The culprit has been found: One of the bottles of chiller water had a tiny leak in it, and apparently the floor is sloped just right to make it look like the water had been coming from under the chiller. All is well again in the world of chilled water.
Rob found puddles of water very close to the chiller during lunch time. We raised the unit and took the side cover off. All surfaces were dry and the water level in the tub normal.
Later on we discovered that one of the Vons distilled water bottle was leaking. Jenne and I checked for excess amount of condensing water droplets inside the MOPA box.
On the bare,not insulated tubing and valve are loaded with droplets of water. Relative humidity is 44% at 24 C and HEPA filter speed set to 80 V in the enclosure.
This first plot shows the RC temperature channels' performance from 40 days ago, before we disabled the MINCO PID controller. Although RCTEMP is supposed to be the out of loop sensor, what we really care about is the cavity length and so I've plotted the SLOW. To get the SLOW on the same scale, I've multiplied the channel by 10 and then adjusted the offset to get it on the same scale.
The second plot shows a period after that where there is no temperature control of the can at all. Same gain scaling has been applied to SLOW as above, so that instead of the usual 1 GHz/V this plot shows it in 0.1 GHz/V.
The third plot shows it after the new PID was setup.
Summary: Even though the PID loop has more gain, the true limit to the daily fluctuations in the cavity temperature and the laser frequency are due to the in-loop sensors measuring the wrong thing. i.e. the out-of-loop temperature is too different from the in-loop sensor. This can possibly be cured with better foam and better placement of the temperature sensors. Its possible that we're now just limited by the temperature gradients on the can.
I ran (script dir)/PSL/FSS/SLOWscan on op440m from 11:30 to 12:30 on 27th. Although Rana and later I myself set "timed bombs" for the scan, they did not work as they have probably been ran on Linux. After the scan I relocked PMC, FSS, and MZ . MC locked automatically.
1. To keep away from the mode hop, FSS_SLOWDC is to be at around 0. The values -5 ~ -6 is the place for the power, which is my preference for now. BTW, the mode hop only appears to the PSL output (=AMPMON) is this normal?
2. The PSL output looks dependent on the NPRO wavelength. The NPRO output and the PSL output tends to be high when the FSS_SLOWDC is low (= LTMP: Laser Crystal Temp is low). Also there is a step at the LTMP where we think the mode hop is present. This may cause the daily PSL output variation which induced by the daily change of the reference cavity length.
My naive speculation is that the NPRO wavelength is too long (= hot side) for the MOPA absorption as the MOPA heads are cooled to 19deg.
3. Scanning of -10 to +10 changes the LTMP from 42-49deg. This is almost 1/10 of the NPRO capability. The manual told us that we should be able to scan the crystal temperature +/-16deg (about 30deg to 60deg).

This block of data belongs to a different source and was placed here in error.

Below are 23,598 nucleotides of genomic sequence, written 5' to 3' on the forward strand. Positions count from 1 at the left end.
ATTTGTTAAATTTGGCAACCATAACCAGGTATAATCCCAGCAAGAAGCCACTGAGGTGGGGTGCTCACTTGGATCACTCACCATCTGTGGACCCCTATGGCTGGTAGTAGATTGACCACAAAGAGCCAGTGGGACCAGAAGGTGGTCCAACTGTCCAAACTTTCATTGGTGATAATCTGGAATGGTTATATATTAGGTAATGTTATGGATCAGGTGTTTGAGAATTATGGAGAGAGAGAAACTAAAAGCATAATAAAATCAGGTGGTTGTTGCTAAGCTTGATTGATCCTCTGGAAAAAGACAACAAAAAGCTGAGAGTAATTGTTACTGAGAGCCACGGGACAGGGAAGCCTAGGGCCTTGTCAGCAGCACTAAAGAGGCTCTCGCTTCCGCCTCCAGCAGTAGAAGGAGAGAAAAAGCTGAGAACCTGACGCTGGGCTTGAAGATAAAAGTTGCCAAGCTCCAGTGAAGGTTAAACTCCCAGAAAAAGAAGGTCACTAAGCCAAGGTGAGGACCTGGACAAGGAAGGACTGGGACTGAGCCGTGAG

What I like to try:
a) Change the NPRO temp to more cold side.
b) Change the MOPA head temp to a bit hot side.
c) Tweak the MOPA current (is it difficult?)
What I like to try:
a) Change the NPRO temp to more cold side.
b) Change the MOPA head temp to a bit hot side.
c) Tweak the MOPA current (is it difficult?)
I think that the AMPMON ND problem was just that the responsivity changes with angle. So when I aligned it a little we got some few% improvement in the signal which is not a real power increase.
I don't think we can adjust any of the MOPA parameters because the controller is broken, but we can try the NPRO crystal temperature.
The PSL/IOO combo has not been behaving responsibly recently.
The first attachment is a 15 day trend of the MZ REFL, ISS INMON, and MC REFL power. These show two separate problems--recurring MZ flakiness, which may actually be a loose cable somewhere which makes the servo disengage. Such disengagement is not as obvious with the MZ as it is with other systems, because the MZ is relatively stable on its own. The second problem is more recent, just starting in the last few days. The MC is drifting off the fringe, either in alignment, length, or both. This is unacceptable.
The second attachment is a two-day trend of the MC REFL power. Last night I carefully put the beam on the center of the MC-WFS quads. This appears to have lessened the problem, but it has not eliminated it.
It's probably worth trying to re-measure the MCWFS system to make sure the control matrix is not degenerate.
The EQ did not change the input beam pointing. All back to normal, except MC2 wachdogs tripped again.
While I was moving a cart near by the PSL table I pushed the red emergency button that turns off the PSL laser. We had to unlock the button and then power cycle the laser driver to turn the laser back on.
I relocked MZ, FSS, PMC and I'm now waiting for the power to finish ramping up back to the previous value.